Wednesday, February 25, 2015

No federal charges over Trayvon Martin death

GEORGE ZIMMERMAN, the former neighbourhood watch volunteer who fatally shot unarmed black teen Trayvon Martin in a 2012 confrontation, will not face federal charges, the US Justice Department has said.

The decision resolves a case that focused on self-defence gun laws and became a flashpoint in the national conversation about race two years before the Ferguson, Missouri, police shooting.

Zimmerman, who is white, has said he acted in self-defence when he shot the 17-year-old Martin during a confrontation inside a gated community in Florida, just outside Orlando. Martin, who was black, was unarmed when he was killed.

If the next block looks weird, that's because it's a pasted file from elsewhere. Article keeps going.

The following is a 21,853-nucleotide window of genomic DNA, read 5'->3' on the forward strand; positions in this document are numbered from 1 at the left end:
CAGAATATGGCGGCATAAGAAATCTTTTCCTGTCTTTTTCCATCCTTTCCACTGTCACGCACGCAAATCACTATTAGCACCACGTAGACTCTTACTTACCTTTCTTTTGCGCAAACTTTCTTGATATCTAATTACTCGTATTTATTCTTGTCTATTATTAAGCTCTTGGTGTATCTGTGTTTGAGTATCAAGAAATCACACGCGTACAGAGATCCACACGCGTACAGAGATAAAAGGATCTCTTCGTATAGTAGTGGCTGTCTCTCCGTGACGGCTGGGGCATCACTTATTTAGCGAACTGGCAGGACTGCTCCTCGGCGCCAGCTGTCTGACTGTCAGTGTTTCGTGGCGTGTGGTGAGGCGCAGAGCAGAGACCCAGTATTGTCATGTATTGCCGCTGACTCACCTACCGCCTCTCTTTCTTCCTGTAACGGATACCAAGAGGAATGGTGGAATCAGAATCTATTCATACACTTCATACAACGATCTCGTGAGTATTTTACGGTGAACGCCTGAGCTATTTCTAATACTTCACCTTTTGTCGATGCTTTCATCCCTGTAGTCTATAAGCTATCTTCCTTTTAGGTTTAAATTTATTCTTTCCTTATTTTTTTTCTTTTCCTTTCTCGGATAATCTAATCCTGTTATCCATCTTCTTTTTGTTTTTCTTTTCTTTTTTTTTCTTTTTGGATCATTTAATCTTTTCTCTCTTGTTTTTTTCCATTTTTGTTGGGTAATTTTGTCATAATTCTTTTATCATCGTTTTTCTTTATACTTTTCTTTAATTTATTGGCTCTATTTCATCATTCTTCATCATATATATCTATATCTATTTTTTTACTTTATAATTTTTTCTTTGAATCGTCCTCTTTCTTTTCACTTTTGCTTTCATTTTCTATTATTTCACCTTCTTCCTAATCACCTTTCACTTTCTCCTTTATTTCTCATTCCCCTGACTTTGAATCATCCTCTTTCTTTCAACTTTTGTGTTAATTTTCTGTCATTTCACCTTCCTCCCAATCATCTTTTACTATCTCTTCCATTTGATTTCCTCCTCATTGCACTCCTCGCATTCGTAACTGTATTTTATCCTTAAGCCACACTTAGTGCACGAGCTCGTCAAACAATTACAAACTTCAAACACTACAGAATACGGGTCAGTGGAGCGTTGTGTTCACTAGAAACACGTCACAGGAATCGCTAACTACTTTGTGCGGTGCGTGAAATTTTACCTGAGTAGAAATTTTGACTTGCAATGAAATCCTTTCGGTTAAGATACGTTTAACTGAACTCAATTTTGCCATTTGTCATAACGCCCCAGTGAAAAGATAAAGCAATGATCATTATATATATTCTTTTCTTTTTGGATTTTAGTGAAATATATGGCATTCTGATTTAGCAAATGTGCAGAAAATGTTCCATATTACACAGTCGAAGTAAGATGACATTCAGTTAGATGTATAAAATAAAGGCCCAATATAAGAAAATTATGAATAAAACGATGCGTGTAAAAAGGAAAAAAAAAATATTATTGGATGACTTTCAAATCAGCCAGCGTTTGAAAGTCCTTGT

Once Zimmerman was acquitted of second-degree murder by a state jury in July 2013, Martin’s family turned to the federal investigation in hopes that he would be held accountable for the shooting.

The probe focused on whether the killing amounted to a federal civil rights violation, which would have required proof that it was motivated by racial animosity. Although Martin’s parents have said Zimmerman initiated the fight and racially profiled Martin, the Justice Department said there was not enough evidence to bring federal civil rights charges, which would have required proof that the killing was motivated by racial animosity.

1 comment:

Dean Weingarten said...

Martin's parents were not there, of course. The evidence contradicts their claims.